At Novoda, we maintain a competency or skills matrix for each of our projects. We rate ourselves in areas of the project or technology, from one to four, and this helps us to identify potential information silos so we can avoid them.
I was surprised that no one wrote "4" for "using TalkBack" because I had seen everyone use it at some point. I realised that my understanding of a "4" would be different to someone else's. These posts will explain what I've learned about using TalkBack.
Turn TalkBack on from the Accessibility Settings screen.
Tap an element to focus on it. Notice the green box around the element that indicates it is focused (but not "clicked").
You can also drag your finger around the screen to focus the element that is under your finger.
"Touch to explore" is fine for users with partial sight. If, however, your vision is more severely impaired, you might need a different navigation method.
It's possible to navigate through elements one-by-one. You can swipe right to navigate to the next item and swipe left to go to the previous item.
Once an element is focused, you can double-tap anywhere on the screen to send a click event to that element. Notice that you do not have to double-tap on the element.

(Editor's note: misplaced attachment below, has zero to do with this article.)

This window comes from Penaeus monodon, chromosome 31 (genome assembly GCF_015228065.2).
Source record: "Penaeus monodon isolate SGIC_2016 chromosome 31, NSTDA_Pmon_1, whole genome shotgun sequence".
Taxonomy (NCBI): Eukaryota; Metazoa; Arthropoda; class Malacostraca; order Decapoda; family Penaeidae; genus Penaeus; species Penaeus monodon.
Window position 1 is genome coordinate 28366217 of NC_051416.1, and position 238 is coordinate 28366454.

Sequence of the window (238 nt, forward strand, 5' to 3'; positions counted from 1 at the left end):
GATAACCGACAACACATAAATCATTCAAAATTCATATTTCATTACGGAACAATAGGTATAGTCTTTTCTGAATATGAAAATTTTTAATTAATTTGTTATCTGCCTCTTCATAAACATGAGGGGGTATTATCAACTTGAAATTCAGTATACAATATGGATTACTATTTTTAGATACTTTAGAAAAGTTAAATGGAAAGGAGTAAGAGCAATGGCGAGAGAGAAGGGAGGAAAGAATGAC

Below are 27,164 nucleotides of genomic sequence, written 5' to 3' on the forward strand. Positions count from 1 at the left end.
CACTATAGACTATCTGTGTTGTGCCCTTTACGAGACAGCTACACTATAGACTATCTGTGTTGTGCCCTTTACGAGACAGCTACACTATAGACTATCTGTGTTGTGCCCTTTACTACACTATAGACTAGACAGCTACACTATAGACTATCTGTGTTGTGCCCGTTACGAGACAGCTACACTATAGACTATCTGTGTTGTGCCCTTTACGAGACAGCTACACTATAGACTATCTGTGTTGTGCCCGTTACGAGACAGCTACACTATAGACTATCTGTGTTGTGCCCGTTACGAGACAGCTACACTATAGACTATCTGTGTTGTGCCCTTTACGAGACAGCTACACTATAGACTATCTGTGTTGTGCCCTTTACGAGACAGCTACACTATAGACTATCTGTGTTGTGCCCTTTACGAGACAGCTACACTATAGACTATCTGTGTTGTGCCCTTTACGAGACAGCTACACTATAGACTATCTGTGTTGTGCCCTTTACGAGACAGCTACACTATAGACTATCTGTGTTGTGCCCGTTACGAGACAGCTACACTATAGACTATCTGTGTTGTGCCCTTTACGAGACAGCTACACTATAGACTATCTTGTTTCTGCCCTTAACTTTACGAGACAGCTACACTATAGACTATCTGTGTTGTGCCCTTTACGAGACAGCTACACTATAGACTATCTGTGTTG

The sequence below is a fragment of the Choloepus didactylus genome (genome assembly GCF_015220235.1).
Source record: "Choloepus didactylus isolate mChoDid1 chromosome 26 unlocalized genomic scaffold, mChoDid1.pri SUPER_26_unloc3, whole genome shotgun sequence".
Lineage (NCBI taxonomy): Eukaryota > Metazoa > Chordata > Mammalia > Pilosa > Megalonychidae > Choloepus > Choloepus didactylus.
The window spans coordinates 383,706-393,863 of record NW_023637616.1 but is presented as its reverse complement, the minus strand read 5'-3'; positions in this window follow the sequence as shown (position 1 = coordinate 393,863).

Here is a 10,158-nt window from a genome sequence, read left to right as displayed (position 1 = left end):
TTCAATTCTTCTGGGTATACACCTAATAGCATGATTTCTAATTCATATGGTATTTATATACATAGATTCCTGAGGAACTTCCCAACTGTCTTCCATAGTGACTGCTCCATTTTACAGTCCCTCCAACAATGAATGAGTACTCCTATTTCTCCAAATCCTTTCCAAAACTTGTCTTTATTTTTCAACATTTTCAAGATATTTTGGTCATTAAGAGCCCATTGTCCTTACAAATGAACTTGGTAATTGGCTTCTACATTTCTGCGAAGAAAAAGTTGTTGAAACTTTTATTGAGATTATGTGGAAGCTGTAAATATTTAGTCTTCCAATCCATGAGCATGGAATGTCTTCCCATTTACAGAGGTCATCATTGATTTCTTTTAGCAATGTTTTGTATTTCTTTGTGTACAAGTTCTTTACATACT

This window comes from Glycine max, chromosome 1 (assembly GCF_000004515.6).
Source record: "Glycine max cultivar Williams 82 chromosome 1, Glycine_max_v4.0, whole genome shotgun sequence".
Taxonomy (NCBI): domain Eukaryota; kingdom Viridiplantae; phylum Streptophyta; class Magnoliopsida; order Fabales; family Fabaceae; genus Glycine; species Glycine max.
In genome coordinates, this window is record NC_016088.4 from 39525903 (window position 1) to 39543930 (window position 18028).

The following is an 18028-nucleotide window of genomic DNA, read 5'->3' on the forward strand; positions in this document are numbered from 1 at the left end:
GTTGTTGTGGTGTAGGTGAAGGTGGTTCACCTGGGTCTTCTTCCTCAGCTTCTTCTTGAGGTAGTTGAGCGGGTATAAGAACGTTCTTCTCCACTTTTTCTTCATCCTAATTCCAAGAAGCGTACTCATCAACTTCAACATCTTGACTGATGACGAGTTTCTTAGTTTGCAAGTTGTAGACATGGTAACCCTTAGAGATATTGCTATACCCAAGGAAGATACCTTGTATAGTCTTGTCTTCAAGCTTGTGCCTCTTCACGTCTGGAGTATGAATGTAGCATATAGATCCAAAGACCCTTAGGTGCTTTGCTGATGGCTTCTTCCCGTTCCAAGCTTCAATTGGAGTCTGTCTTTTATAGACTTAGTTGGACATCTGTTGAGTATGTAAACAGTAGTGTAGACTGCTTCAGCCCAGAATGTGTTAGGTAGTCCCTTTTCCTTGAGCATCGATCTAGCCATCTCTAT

I've seen people try to double-tap directly on an element when a different element has focus, but it doesn't work as expected because the location of the double-tap is not relevant; Android will forward the event to the focused element.
Since dragging one finger is used for "touch to explore", it's necessary to use two fingers to scroll through content on the screen.
You can navigate through list items by swiping right - it should also scroll the list as you reach the end.
You now have the necessary skills to turn TalkBack off (navigate to the screen at the start).
A future post will demonstrate more gestures and look at some options to configure TalkBack.
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